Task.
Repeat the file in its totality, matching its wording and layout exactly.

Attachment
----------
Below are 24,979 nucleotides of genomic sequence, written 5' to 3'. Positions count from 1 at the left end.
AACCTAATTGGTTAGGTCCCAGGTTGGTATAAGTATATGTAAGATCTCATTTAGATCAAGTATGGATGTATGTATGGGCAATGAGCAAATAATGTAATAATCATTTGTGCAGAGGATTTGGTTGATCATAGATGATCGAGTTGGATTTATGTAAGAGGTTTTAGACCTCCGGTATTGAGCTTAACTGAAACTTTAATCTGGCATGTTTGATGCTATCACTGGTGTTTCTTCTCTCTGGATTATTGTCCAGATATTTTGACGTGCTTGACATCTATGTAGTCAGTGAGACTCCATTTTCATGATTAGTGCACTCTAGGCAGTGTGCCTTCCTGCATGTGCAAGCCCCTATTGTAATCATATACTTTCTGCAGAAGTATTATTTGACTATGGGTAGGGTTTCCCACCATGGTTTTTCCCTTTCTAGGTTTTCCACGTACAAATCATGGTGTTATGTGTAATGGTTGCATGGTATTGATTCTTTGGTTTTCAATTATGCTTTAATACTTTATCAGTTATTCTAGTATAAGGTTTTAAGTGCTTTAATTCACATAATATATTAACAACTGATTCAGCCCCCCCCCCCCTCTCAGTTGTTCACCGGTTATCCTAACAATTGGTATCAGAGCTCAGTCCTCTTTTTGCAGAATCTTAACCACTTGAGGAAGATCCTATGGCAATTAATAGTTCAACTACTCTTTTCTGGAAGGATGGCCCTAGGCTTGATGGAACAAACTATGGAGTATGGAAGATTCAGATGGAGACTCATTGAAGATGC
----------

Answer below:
Below are 24,979 nucleotides of genomic sequence, written 5' to 3'. Positions count from 1 at the left end.
AACCTAATTGGTTAGGTCCCAGGTTGGTATAAGTATATGTAAGATCTCATTTAGATCAAGTATGGATGTATGTATGGGCAATGAGCAAATAATGTAATAATCATTTGTGCAGAGGATTTGGTTGATCATAGATGATCGAGTTGGATTTATGTAAGAGGTTTTAGACCTCCGGTATTGAGCTTAACTGAAACTTTAATCTGGCATGTTTGATGCTATCACTGGTGTTTCTTCTCTCTGGATTATTGTCCAGATATTTTGACGTGCTTGACATCTATGTAGTCAGTGAGACTCCATTTTCATGATTAGTGCACTCTAGGCAGTGTGCCTTCCTGCATGTGCAAGCCCCTATTGTAATCATATACTTTCTGCAGAAGTATTATTTGACTATGGGTAGGGTTTCCCACCATGGTTTTTCCCTTTCTAGGTTTTCCACGTACAAATCATGGTGTTATGTGTAATGGTTGCATGGTATTGATTCTTTGGTTTTCAATTATGCTTTAATACTTTATCAGTTATTCTAGTATAAGGTTTTAAGTGCTTTAATTCACATAATATATTAACAACTGATTCAGCCCCCCCCCCCCTCTCAGTTGTTCACCGGTTATCCTAACAATTGGTATCAGAGCTCAGTCCTCTTTTTGCAGAATCTTAACCACTTGAGGAAGATCCTATGGCAATTAATAGTTCAACTACTCTTTTCTGGAAGGATGGCCCTAGGCTTGATGGAACAAACTATGGAGTATGGAAGATTCAGATGGAGACTCATTGAAGATGC